I woke up last Sunday to a wonderful sight in my neighborhood. A local traffic roundabout had been transformed into a beautiful sea of color and motion by the planting of some 18,000 little flags by local residents. Landscape architect, Ng Sek San, came up with the idea of a “Malaysian Spring” campaign for political change.
Now Malaysia is gearing up for its 13th General Election in the first week of May. Since independence, there has only been one ruling coalition in government, Barisan Nasional, but with increasing discontent over a spate of corruption scandals, it is believed that this election will be a close one. There has been also a lot of concern about fairness in the electoral process which had led to a number of mass demonstrations for electoral reform in the last few years and there has been a push for polling agents to monitor the elections to prevent fraud.
And so, last Sunday, there were blue flags, white flags, red flags and yellow flags. The blue and white colors represented one of the main partners of the Opposition coalition while red was the color of another opposition coalition member. Finally, the yellow represented the BERSIH campaign for fair and just elections. Together they formed a riot of color. It was amazing.
However, late on Sunday evening, just before dusk, officers from City Hall came in a van and started to pull out the flags. Local residents came out and asked them what they were doing. The officers said that the flags were illegal and a danger to motorists. The residents challenged this noting that political posters were allowed legally in the run up to an election. The officer in charge then claimed that the flags were not political posters but put up illegally by an NGO. However, the resident’s were able to furnish proof that the flag campaign was protected under the auspices of one of the opposition political parties. All this time, the city hall officers were pulling and removing the flags.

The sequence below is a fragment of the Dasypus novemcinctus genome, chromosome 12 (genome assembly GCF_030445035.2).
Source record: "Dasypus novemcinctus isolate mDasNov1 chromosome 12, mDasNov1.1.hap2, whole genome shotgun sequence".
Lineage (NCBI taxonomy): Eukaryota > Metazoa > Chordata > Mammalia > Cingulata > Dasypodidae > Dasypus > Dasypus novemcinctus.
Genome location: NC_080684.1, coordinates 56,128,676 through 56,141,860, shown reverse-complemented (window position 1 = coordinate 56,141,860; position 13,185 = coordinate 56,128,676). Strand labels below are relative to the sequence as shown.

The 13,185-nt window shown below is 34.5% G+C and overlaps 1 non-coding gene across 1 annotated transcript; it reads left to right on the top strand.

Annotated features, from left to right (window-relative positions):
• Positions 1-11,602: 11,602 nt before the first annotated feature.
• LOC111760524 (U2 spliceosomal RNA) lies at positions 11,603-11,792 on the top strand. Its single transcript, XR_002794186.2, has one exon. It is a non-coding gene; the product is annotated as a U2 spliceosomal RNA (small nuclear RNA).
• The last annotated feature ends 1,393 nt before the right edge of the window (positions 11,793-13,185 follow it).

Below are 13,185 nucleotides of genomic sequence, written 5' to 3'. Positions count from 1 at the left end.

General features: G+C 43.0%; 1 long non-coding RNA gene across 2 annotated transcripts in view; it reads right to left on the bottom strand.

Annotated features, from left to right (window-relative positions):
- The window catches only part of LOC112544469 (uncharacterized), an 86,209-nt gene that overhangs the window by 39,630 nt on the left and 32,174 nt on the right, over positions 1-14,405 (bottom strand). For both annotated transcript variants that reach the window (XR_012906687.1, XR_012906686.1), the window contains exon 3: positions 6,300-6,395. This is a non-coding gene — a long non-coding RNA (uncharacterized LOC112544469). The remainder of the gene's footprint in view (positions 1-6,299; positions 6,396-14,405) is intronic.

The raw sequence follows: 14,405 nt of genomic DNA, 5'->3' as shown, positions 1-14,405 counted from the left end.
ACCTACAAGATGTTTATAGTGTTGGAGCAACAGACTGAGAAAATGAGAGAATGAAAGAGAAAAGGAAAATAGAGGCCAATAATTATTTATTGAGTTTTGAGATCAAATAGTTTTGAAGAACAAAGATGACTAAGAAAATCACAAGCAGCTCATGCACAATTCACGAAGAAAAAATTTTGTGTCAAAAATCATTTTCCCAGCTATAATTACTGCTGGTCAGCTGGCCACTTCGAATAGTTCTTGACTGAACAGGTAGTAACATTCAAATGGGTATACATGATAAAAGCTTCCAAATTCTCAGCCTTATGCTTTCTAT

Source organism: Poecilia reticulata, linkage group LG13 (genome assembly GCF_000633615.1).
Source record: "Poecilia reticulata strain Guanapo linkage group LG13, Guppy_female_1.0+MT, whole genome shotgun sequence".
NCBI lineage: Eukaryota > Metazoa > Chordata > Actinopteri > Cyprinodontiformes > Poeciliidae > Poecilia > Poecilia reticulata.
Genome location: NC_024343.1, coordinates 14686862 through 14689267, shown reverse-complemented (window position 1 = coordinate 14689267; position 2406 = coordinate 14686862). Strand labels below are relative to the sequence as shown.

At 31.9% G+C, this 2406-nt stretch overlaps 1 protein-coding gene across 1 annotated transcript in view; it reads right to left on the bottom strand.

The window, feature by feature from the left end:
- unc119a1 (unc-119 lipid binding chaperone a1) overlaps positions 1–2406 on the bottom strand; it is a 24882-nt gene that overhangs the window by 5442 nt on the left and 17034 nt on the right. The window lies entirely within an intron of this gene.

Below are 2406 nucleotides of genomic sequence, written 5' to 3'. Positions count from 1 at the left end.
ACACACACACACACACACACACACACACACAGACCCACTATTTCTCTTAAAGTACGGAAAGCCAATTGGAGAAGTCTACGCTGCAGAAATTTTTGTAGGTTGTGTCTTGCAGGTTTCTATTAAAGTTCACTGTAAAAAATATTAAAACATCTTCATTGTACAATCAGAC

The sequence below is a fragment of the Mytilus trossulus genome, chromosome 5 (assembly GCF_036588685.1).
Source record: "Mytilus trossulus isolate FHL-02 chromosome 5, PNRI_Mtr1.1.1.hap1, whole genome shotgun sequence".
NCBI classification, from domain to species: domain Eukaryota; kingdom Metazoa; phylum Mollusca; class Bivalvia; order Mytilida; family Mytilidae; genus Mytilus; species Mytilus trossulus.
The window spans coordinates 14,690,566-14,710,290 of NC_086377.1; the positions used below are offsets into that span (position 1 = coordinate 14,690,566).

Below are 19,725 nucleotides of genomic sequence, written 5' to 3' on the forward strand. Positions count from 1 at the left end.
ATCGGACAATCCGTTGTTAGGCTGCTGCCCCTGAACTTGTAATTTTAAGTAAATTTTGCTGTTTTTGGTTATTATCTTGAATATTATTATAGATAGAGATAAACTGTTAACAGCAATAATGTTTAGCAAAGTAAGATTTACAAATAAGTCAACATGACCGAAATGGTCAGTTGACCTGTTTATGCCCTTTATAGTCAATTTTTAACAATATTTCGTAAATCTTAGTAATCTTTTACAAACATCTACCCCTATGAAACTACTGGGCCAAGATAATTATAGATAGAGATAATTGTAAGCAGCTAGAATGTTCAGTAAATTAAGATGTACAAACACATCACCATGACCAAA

When confronted with the fact that the flags were part of a political election campaign and therefore protected by law, the officer then tried to argue that it contravened instructions on how political posters were to be put up. He said, “Rule 1 – it cannot be on lamp posts; Rule 2 – it cannot be on trees….” Immediately the residents pointed out that the ruling government election posters were all clearly on trees and demanded that those be removed first. The residents continued to argue that the flags should not be confiscated and that if there was to be a fine for planting the flags then they would gladly pay the fine. By this time, more people have started to arrive and join the protest. At the same time, passing motorists were also blowing their horns in support.
Finally, the city hall officers relented and allowed the crowd to retrieve the confiscated flags. The crowd then helped to replant the flags and celebrate their victory in the fight for their flags.
What can I say! I am so proud of my neighborhood. I used to be disappointed by Malaysians’ apathy in the face of political and social injustice and corruption. But it seems that time has passed. I am proud of Malaysians again even for the small victory at the Battle of Flag Roundabout for it showed a unity and integrity that crossed race and religion and is a sense that we are one people who love our country.
(Photo Credit: Ng Sek San)